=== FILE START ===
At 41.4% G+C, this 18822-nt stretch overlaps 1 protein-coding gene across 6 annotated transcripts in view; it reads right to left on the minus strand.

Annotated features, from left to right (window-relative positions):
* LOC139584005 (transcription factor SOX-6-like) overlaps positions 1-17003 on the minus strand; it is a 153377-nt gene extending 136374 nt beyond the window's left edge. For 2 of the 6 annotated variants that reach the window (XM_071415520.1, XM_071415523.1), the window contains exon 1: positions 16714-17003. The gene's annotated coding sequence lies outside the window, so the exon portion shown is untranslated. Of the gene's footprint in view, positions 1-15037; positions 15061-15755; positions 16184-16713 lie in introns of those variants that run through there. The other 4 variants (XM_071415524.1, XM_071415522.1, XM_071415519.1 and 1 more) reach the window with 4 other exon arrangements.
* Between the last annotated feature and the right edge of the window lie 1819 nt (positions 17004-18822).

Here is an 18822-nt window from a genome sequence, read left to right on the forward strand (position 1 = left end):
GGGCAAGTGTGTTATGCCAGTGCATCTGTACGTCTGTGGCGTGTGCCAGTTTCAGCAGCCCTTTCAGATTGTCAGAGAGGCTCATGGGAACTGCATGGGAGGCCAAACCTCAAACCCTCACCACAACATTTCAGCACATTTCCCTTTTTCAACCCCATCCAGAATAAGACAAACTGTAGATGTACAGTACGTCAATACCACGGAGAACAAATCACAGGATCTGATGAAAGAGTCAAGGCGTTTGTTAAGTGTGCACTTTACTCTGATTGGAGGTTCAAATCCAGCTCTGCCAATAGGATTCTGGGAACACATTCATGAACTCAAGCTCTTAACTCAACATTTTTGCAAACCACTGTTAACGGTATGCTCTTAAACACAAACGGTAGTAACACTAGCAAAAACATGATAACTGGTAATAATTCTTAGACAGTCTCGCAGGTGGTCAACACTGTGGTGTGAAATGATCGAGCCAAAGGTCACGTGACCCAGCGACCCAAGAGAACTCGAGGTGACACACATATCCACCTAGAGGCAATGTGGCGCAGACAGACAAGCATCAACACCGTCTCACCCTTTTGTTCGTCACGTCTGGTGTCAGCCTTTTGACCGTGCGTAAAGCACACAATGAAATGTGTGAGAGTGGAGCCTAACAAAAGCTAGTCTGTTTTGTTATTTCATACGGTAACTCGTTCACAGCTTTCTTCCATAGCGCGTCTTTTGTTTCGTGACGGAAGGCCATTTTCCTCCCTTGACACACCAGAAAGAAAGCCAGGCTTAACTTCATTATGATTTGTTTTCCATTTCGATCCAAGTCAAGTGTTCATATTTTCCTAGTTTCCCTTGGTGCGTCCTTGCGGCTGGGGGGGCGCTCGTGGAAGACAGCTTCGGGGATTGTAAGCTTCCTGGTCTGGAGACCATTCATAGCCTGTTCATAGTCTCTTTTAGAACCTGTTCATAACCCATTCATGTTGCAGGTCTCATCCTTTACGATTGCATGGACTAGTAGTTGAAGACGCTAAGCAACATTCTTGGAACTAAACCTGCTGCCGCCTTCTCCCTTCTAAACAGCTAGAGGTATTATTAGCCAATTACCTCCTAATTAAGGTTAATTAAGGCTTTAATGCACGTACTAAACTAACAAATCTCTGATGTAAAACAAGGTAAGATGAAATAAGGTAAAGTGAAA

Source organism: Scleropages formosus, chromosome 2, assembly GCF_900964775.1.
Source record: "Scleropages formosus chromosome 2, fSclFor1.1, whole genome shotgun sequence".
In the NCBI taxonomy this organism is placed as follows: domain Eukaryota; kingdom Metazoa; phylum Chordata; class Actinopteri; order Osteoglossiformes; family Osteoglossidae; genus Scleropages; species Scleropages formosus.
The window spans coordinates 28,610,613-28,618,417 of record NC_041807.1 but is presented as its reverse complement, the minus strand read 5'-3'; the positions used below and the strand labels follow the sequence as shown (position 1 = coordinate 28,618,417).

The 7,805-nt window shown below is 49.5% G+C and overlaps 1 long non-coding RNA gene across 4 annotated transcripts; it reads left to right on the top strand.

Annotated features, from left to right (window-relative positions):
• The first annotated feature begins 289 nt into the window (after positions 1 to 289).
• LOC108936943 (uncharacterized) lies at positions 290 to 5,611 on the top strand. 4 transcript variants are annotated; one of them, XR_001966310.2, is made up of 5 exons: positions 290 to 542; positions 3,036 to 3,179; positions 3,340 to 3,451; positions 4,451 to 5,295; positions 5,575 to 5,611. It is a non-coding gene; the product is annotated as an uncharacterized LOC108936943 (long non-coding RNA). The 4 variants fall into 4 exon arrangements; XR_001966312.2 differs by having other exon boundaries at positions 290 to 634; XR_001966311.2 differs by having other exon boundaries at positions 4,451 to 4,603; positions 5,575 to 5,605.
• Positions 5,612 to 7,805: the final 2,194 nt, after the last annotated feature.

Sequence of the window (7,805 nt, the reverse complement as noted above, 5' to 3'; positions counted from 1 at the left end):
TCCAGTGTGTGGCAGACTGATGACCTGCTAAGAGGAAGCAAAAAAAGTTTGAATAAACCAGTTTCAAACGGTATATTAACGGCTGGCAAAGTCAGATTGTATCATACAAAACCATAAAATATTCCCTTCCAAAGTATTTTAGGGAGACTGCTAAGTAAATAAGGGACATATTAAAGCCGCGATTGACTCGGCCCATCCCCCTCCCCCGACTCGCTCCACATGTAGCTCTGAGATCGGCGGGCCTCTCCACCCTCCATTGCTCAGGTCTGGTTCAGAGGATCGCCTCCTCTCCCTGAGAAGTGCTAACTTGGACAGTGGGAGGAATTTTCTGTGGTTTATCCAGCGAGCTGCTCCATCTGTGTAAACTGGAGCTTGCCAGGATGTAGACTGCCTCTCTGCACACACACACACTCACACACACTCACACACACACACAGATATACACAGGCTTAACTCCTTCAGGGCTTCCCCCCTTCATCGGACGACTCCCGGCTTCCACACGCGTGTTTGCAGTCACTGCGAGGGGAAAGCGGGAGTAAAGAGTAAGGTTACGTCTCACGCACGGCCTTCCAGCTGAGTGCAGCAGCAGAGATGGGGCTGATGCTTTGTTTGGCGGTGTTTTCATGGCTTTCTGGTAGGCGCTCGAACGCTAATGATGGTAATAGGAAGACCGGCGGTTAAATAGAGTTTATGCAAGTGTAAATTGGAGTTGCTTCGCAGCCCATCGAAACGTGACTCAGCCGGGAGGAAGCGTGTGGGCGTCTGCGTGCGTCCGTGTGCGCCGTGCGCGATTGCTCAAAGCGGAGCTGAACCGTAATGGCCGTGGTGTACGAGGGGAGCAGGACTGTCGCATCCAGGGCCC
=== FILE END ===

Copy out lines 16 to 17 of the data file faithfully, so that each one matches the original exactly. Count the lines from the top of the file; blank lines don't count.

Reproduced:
Sequence of the window (7,805 nt, the reverse complement as noted above, 5' to 3'; positions counted from 1 at the left end):
TCCAGTGTGTGGCAGACTGATGACCTGCTAAGAGGAAGCAAAAAAAGTTTGAATAAACCAGTTTCAAACGGTATATTAACGGCTGGCAAAGTCAGATTGTATCATACAAAACCATAAAATATTCCCTTCCAAAGTATTTTAGGGAGACTGCTAAGTAAATAAGGGACATATTAAAGCCGCGATTGACTCGGCCCATCCCCCTCCCCCGACTCGCTCCACATGTAGCTCTGAGATCGGCGGGCCTCTCCACCCTCCATTGCTCAGGTCTGGTTCAGAGGATCGCCTCCTCTCCCTGAGAAGTGCTAACTTGGACAGTGGGAGGAATTTTCTGTGGTTTATCCAGCGAGCTGCTCCATCTGTGTAAACTGGAGCTTGCCAGGATGTAGACTGCCTCTCTGCACACACACACACTCACACACACTCACACACACACACAGATATACACAGGCTTAACTCCTTCAGGGCTTCCCCCCTTCATCGGACGACTCCCGGCTTCCACACGCGTGTTTGCAGTCACTGCGAGGGGAAAGCGGGAGTAAAGAGTAAGGTTACGTCTCACGCACGGCCTTCCAGCTGAGTGCAGCAGCAGAGATGGGGCTGATGCTTTGTTTGGCGGTGTTTTCATGGCTTTCTGGTAGGCGCTCGAACGCTAATGATGGTAATAGGAAGACCGGCGGTTAAATAGAGTTTATGCAAGTGTAAATTGGAGTTGCTTCGCAGCCCATCGAAACGTGACTCAGCCGGGAGGAAGCGTGTGGGCGTCTGCGTGCGTCCGTGTGCGCCGTGCGCGATTGCTCAAAGCGGAGCTGAACCGTAATGGCCGTGGTGTACGAGGGGAGCAGGACTGTCGCATCCAGGGCCC